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Sandra Yi ReportingInvestigators uncover a money wiring business used for illegal activity.
Robert Lund: "A substantial amount of that money represented drug trafficking proceeds from known drug traffickers."
A grand jury returned an 11-count indictment, charging nine people in the case. The suspects ran a few businesses in the Salt Lake Valley, including one at 145 East and 900 South. They allegedly worked with drug dealers to funnel millions of dollars.
Robert Lund: "They transmitted over the course of several years, millions of dollars, to Mexico."
Nine people, four of them, brothers, allegedly ran an unlicensed money remitting business used to launder proceeds from illegal drug sales.
Robert Lund: "Envios Aguilera enabled drug dealers to maintain their anonymity. They also concealed and disguised the nature of the drug traffickers' business by using some sort of legitimate front or cover for the proceeds."
Some money was wired to a bank account in the name of a shoe business owned by the suspects. Investigators say the suspects maintained multiple bank accounts.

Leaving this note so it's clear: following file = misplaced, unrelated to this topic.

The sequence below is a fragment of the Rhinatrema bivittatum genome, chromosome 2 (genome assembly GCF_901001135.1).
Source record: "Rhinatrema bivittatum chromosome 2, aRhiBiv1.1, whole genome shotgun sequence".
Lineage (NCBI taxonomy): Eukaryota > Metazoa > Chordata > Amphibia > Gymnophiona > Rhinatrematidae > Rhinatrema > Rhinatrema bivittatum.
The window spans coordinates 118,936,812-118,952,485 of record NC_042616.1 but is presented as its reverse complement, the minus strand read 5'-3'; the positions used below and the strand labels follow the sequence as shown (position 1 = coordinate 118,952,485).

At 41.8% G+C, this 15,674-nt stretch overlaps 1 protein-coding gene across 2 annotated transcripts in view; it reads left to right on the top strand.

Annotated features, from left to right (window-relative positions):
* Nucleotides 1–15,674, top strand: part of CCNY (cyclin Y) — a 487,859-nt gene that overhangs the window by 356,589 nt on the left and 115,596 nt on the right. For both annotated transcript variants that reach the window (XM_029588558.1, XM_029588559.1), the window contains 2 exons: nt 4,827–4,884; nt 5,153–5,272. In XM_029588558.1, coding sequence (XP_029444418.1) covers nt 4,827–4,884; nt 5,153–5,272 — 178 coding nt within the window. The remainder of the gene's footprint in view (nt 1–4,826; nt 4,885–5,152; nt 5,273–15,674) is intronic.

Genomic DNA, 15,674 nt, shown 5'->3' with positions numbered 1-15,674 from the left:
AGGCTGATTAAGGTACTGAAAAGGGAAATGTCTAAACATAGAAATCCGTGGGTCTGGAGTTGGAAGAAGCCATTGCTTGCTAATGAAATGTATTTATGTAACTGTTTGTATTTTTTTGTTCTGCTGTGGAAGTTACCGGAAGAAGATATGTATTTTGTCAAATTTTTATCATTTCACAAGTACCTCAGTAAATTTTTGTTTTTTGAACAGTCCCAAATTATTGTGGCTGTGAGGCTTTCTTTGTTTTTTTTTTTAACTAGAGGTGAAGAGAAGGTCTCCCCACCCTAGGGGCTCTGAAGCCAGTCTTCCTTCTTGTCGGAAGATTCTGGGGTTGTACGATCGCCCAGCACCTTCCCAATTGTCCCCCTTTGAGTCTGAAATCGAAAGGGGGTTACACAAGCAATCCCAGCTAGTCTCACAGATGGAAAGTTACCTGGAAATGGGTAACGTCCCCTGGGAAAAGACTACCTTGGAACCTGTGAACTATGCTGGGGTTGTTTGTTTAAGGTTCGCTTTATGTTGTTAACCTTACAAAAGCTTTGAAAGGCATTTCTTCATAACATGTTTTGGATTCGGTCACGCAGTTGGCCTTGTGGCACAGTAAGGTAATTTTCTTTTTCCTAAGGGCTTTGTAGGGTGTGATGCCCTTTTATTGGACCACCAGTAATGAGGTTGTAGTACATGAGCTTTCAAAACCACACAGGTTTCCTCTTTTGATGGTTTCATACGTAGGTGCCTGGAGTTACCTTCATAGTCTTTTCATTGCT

Robert Lund: "They also would send the money to what are called casa de cambios, or exchange houses in Mexico."
Investigators say there was a small fee, but the suspects had a side benefit.
Robert Lund: "The business would also use the money they would collect from drug dealers or from legitimate sources to run their other business."
The two-year, multi-agency investigation began after authorities discovered ties between the business and a suspect in a drug investigation. Posing as drug dealers, undercover agents were able to move 36-thousand dollars.
Robert Lund: "The defendants specifically structured that money to avoid reporting requirements, which is what they admit doing to undercover officers with regard to other drug dealers."
All the suspects are Mexican nationals and in the US illegally. Six people are in custody. Investigators are still looking for three more people.